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Page 114 - The applause, delight, the wonder of our stage! My Shakespeare, rise! I will not lodge thee by Chaucer, or Spenser, or bid Beaumont lie A little further, to make thee a room: Thou art a monument without a tomb, And art alive still while thy book doth live And we have wits to read and praise to give.
Page 115 - Triumph, my Britain, thou hast one to show, To whom all scenes of Europe homage owe. He was not of an age, but for all time! And all the Muses still were in their prime When like Apollo he came forth to warm Our ears, or like a Mercury to charm! Nature herself was proud of his designs, And joyed to wear the dressing of his lines, Which were so richly spun and woven so fit As, since, she will vouchsafe no other wit.
Page 144 - Tired with all these, for restful death I cry: As, to behold desert a beggar born, And needy nothing trimm'd in jollity, And purest faith unhappily forsworn, And gilded honour shamefully misplaced, And maiden virtue rudely strumpeted, And right perfection wrongfully disgraced, And strength by limping sway disabled, And art made tongue-tied by authority, And folly doctor-like controlling skill, And simple truth miscall'd simplicity, And captive good attending captain ill.
Page 113 - Sufflaminandus erat, as Augustus said of Haterius. His wit was in his own power, would the rule of it had been so too. Many times he fell into those things, could not escape laughter : as when he said in the person of Caesar, one speaking to him,
Page 114 - And art alive still while thy book doth live And we have wits to read and praise to give. That I not mix thee so, my brain excuses, I mean with great, but disproportioned Muses; For if I thought my judgment were of years, I should commit thee surely with thy peers, And tell how far thou didst our Lyly outshine, Or sporting Kyd, or Marlowe's mighty line.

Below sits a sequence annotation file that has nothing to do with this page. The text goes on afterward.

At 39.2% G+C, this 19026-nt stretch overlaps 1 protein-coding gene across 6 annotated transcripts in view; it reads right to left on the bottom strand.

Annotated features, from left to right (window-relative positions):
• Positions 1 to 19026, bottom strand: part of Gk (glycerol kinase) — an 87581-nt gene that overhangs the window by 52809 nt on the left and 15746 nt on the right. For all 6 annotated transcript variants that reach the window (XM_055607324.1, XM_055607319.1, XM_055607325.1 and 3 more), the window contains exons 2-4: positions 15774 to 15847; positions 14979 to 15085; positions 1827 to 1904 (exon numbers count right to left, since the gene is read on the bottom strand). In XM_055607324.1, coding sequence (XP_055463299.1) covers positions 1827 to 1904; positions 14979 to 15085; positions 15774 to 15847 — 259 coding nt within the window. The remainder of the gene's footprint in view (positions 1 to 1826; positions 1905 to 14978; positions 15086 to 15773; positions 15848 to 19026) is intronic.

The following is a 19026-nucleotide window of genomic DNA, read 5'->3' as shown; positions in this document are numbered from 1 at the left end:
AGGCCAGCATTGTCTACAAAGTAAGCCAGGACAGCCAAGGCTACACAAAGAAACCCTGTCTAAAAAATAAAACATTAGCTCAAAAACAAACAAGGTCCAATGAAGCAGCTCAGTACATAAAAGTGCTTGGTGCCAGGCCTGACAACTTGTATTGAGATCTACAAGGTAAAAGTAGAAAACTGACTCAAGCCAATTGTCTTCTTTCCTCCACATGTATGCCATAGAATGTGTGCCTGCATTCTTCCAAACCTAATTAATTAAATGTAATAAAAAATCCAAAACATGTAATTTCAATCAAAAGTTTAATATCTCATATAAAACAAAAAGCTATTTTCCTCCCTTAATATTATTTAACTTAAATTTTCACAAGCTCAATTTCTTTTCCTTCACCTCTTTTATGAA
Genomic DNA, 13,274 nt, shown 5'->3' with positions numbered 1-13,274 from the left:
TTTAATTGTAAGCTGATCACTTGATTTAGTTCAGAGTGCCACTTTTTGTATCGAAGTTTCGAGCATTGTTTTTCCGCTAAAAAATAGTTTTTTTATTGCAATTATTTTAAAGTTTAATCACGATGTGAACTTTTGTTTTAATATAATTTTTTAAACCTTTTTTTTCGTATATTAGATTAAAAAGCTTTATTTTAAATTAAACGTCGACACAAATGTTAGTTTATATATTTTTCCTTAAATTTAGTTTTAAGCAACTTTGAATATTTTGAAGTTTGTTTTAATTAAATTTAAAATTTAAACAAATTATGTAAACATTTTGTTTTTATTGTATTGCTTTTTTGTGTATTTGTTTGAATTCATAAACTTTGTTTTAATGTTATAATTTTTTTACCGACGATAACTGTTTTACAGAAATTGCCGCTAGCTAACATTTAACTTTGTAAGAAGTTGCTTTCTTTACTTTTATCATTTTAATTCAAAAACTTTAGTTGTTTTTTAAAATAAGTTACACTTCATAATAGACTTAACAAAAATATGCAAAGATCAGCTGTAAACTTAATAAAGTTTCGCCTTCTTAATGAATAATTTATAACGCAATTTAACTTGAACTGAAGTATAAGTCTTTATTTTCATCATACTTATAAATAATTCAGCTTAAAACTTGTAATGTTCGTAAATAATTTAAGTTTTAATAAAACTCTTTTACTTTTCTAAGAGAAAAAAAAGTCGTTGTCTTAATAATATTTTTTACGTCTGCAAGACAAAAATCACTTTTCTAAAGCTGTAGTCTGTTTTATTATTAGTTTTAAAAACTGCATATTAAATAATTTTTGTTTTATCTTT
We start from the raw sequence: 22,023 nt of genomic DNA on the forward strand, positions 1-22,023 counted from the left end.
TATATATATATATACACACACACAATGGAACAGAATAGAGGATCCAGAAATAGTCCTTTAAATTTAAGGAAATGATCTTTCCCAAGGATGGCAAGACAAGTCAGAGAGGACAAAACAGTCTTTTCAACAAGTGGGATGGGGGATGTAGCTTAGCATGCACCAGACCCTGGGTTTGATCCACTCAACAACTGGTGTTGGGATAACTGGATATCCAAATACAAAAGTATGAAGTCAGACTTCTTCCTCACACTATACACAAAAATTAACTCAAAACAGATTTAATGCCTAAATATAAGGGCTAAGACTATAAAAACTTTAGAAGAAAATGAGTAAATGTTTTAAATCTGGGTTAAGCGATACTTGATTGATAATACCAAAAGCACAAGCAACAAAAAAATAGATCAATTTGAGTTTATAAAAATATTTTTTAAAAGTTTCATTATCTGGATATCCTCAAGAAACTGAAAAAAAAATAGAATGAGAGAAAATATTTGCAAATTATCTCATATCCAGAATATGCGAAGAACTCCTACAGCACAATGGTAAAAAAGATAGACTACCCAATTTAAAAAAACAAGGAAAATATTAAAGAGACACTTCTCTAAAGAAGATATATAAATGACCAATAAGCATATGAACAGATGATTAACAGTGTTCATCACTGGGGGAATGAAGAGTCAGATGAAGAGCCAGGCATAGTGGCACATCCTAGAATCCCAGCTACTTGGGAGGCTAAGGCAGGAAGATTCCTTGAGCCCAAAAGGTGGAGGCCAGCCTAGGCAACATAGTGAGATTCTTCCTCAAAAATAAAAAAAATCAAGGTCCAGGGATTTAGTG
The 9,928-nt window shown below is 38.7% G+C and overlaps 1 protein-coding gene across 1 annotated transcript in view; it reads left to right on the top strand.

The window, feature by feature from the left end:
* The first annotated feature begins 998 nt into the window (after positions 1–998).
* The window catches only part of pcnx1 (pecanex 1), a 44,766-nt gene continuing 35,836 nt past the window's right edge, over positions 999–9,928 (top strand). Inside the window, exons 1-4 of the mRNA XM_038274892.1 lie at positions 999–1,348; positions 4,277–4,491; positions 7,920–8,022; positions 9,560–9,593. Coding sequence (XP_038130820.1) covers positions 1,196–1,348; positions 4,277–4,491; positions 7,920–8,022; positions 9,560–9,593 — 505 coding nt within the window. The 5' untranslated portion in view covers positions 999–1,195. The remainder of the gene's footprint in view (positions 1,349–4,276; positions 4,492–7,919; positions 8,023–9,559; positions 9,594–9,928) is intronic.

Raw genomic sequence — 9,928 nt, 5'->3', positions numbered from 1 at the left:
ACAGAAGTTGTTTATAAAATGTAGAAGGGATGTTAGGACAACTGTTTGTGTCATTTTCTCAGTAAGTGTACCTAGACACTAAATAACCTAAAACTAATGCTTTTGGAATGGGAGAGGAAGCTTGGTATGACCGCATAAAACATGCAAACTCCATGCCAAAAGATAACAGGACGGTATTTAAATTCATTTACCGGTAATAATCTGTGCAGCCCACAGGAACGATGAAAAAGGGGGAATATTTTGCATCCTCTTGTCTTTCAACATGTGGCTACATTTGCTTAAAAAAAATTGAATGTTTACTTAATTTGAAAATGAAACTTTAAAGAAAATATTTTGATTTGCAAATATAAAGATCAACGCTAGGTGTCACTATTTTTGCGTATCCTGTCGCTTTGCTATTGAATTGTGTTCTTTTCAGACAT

Page 235 - Unhappy that I am, I cannot heave My heart into my mouth : I love your Majesty According...
Page 240 - The Tragedy of King Richard the third. Containing His treacherous Plots against his brother Clarence ; the pittiefull murther of his innocent nephewes ; his tyrannicall vsurpation ; with the whole course of his detested life and most deserued death.
Page 237 - And let those that play your clowns speak no more than is set down for them : for there be of them that will themselves laugh, to set on some" quantity of barren spectators to laugh too ; though, in the mean time, some necessary question of the play be then to be considered : that's villainous, and shows a most pitiful ambition in the fool that uses it.
Page 115 - Yet must I not give Nature all ; thy art, My gentle Shakespeare, must enjoy a part.— For though the poet's matter nature be, His art doth give the fashion...